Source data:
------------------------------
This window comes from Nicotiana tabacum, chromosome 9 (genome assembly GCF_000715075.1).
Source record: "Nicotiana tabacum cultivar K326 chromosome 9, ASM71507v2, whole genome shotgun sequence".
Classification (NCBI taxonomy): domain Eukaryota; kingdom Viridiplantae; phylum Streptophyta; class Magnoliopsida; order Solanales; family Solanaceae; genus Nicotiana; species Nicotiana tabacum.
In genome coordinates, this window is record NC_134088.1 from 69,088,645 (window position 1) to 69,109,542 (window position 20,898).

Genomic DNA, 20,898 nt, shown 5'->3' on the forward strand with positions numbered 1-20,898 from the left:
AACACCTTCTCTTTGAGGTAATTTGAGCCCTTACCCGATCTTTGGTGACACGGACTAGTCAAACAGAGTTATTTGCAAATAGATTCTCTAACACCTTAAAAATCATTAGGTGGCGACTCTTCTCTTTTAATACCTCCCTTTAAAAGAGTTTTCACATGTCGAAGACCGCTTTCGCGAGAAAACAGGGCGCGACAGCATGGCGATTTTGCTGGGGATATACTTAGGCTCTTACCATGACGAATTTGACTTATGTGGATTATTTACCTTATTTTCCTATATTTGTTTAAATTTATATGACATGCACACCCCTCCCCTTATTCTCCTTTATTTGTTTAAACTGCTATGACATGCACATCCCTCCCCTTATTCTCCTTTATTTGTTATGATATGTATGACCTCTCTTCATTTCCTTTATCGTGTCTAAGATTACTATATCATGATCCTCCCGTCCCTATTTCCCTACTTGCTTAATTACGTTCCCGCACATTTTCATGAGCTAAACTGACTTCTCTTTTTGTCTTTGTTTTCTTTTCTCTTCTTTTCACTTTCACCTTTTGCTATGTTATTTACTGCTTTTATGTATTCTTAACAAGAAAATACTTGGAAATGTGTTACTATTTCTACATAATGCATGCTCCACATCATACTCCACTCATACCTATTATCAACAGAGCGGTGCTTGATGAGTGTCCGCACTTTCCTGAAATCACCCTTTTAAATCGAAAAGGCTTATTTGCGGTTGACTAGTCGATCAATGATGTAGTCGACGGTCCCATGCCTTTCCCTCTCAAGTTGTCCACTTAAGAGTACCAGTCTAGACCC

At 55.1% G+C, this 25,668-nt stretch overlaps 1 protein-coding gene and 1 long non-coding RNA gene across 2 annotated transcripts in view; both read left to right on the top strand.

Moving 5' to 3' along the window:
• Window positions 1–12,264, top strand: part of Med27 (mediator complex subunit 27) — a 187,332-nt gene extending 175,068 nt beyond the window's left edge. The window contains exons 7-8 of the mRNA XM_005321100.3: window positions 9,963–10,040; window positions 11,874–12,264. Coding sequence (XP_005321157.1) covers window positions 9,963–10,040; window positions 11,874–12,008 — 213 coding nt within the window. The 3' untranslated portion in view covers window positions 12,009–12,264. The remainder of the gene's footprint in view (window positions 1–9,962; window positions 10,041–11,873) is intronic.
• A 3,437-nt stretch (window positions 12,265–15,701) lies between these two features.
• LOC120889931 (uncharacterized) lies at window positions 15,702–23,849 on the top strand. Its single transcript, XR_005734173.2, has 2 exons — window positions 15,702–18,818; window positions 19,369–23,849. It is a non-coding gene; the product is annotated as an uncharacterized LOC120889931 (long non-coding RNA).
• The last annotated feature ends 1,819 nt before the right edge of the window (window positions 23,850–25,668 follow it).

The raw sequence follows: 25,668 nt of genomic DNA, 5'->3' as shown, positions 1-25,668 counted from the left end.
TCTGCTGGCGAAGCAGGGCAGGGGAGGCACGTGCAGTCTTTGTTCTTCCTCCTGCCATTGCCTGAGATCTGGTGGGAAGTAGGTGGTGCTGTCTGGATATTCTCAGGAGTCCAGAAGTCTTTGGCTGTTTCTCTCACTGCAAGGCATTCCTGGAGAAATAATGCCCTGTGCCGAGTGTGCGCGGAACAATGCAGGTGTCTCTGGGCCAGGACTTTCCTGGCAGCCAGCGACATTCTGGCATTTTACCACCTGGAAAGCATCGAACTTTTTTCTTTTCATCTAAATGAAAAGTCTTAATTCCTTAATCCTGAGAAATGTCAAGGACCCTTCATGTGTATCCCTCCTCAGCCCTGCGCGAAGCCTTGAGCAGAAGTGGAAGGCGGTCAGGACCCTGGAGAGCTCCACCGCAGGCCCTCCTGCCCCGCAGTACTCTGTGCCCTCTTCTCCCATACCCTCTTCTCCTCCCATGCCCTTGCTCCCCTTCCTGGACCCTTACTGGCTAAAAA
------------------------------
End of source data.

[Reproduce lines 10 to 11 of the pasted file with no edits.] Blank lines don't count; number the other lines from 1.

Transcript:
• A 3,437-nt stretch (window positions 12,265–15,701) lies between these two features.
• LOC120889931 (uncharacterized) lies at window positions 15,702–23,849 on the top strand. Its single transcript, XR_005734173.2, has 2 exons — window positions 15,702–18,818; window positions 19,369–23,849. It is a non-coding gene; the product is annotated as an uncharacterized LOC120889931 (long non-coding RNA).